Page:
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Nissan diesel engines, and the people who love them
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Post Number:#46  PostPosted: Wed Mar 05, 2008 6:48 pm 
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plenzen wrote:
Perhaps the sealant or whatever is insulating from a proper/good ground.


While I've seen this mentioned before (specifically with the temperature sensor for my transmission), I think the sealant-insulates-sensor is BS. I'm not throwing invective at you, Paul, but I refuse to believe that a bit of teflon tape on a pipe taper joint is going to have any effect on the circuit resistance.

However . . . because I've been wrong before . . . I just put my Fluke 23 on it, and there is less than one ohm resistance from the sensor base to the PS pump bracket a long way away. Conclusion: the pipe tape has no effect.

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The clear piece of Lexan will be cool :!: ( no pun intended) Picture of that please. :P


The stuff McMaster-Carr sells is about $7/lf. But . . . its operating range is only 40°F to 200°F, which isn't nearly wide enough range. It was a good idea, though.

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Al S.

1982 Maxima diesel wagon, 2nd & 4th owner, 165k miles, rusty & burgundy/grey. Purchased 1996, SOLD 16Feb10
1983 Maxima diesel wagon, 199k miles, rusty, light yellow/light brown. SOLD 14Jul07
1981 720 SD22 (scrapped 04Sep07)
1983 Sentra CD17, 255k, bought 06Jul08, gave it away 22Jun10.


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Post Number:#47  PostPosted: Wed Mar 05, 2008 7:09 pm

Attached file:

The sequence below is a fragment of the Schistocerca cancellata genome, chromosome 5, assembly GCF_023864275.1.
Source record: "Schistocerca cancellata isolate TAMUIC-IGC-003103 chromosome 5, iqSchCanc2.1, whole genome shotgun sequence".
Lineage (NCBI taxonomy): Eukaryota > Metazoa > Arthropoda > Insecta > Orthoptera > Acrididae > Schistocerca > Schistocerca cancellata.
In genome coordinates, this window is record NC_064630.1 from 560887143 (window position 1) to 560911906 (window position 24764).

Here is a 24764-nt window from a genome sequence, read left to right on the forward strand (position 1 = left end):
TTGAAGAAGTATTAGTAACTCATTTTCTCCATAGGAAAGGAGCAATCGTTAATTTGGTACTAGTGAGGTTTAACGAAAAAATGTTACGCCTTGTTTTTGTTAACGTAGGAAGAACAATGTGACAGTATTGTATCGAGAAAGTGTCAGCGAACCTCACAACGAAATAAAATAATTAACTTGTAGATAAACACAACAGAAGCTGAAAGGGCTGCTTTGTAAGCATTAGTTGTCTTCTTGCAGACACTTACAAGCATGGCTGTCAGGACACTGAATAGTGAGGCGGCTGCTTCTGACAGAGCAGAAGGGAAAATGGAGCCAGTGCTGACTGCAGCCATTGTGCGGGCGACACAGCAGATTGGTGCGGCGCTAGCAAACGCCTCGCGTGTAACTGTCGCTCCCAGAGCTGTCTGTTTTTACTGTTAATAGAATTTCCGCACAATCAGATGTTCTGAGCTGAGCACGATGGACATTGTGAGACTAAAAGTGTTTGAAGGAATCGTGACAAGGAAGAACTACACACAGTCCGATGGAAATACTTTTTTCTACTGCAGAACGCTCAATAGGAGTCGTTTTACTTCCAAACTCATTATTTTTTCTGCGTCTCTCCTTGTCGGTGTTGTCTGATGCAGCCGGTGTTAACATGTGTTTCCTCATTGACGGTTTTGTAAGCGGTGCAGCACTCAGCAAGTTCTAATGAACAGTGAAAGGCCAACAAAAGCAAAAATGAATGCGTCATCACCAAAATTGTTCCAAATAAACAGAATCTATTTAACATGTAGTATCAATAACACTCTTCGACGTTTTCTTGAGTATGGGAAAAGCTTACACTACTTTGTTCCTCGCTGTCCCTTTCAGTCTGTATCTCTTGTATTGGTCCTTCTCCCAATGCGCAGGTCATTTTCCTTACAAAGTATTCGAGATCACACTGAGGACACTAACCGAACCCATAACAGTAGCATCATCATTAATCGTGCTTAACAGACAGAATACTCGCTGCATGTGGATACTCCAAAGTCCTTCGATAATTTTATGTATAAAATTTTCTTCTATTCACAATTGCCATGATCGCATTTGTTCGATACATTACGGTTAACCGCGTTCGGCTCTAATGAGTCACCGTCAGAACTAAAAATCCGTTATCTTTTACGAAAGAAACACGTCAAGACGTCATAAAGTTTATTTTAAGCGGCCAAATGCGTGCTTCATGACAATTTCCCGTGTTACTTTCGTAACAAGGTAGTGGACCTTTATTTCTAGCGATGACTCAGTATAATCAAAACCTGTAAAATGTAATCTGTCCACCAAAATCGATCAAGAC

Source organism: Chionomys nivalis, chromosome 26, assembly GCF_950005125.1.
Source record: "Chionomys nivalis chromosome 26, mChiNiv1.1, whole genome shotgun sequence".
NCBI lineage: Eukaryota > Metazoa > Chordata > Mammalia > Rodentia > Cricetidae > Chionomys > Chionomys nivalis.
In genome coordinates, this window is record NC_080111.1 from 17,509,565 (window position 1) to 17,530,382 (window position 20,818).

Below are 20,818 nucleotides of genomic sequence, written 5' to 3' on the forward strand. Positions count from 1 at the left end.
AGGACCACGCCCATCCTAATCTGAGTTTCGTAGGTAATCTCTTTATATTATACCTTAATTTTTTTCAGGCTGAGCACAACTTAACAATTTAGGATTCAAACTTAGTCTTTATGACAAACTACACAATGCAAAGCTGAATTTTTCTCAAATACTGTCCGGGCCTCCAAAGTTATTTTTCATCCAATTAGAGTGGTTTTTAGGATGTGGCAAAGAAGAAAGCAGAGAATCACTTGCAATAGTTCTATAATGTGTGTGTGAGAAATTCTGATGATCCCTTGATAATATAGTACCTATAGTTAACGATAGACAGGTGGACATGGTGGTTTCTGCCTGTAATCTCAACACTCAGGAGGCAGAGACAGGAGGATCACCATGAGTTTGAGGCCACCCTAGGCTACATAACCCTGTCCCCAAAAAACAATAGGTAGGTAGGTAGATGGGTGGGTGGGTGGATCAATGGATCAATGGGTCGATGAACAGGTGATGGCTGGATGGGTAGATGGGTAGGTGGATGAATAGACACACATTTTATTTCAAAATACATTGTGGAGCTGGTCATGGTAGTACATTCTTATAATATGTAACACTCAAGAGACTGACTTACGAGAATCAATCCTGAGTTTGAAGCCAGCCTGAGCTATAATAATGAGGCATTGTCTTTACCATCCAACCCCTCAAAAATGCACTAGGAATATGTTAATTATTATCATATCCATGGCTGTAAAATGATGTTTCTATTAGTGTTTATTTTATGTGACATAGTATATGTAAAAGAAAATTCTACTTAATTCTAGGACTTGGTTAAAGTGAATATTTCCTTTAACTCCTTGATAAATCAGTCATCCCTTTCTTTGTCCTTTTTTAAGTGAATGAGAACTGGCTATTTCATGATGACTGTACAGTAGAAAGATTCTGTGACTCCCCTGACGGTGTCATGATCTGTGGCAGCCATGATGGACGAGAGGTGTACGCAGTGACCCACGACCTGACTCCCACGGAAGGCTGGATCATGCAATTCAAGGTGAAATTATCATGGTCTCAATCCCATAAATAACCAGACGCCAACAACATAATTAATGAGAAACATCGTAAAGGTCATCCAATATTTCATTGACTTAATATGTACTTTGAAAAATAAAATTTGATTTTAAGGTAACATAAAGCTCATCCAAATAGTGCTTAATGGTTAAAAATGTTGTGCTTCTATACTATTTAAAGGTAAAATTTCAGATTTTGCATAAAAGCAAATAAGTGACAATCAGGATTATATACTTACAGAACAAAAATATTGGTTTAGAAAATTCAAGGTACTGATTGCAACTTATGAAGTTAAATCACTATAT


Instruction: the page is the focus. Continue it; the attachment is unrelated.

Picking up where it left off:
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I said it was waaayy out there. ( no denunciation taken). How about hooking your meter (+) to the center pin on the sender and the other side (-) to the body of the sender and seeing if there are rapidly changing resistance #'s that might cause these rapid fluctuations in the gauge?? Will that work? Or have you tried that??? I have lost count

Paul

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Post Number:#48  PostPosted: Wed Mar 05, 2008 10:38 pm 
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However . . . because I've been wrong before . . . I just put my Fluke 23 on it, and there is less than one ohm resistance from the sensor base to the PS pump bracket a long way away. Conclusion: the pipe tape has no effect.


You sure less than one volt is not "significant"?

Anyway, if I understood correctly you had a test meter hooked to the sensor while you were driving; I assume that showed fluctuations congruent with those on the dash gauge. If so, you could try removing the harness lead from the sensor but leave the test lead connected - eliminate any panel voltage issues and see if the test meter still fluctuates. If it does, then double check the ground connection for the test meter - run it to the block next to the sensor and thus eliminate block/chassis ground issues for the test meter.

Maybe the warm-up behavior can tell you something. Does the dash gauge read normally (steady) up until the 'stat opens (I assume the drop after hitting run-temp is the stat opening)? If it reads steady (w/gradual rise) as expected during warm-up, seems there's a fair chance the electrics are OK and the temps really are screwy.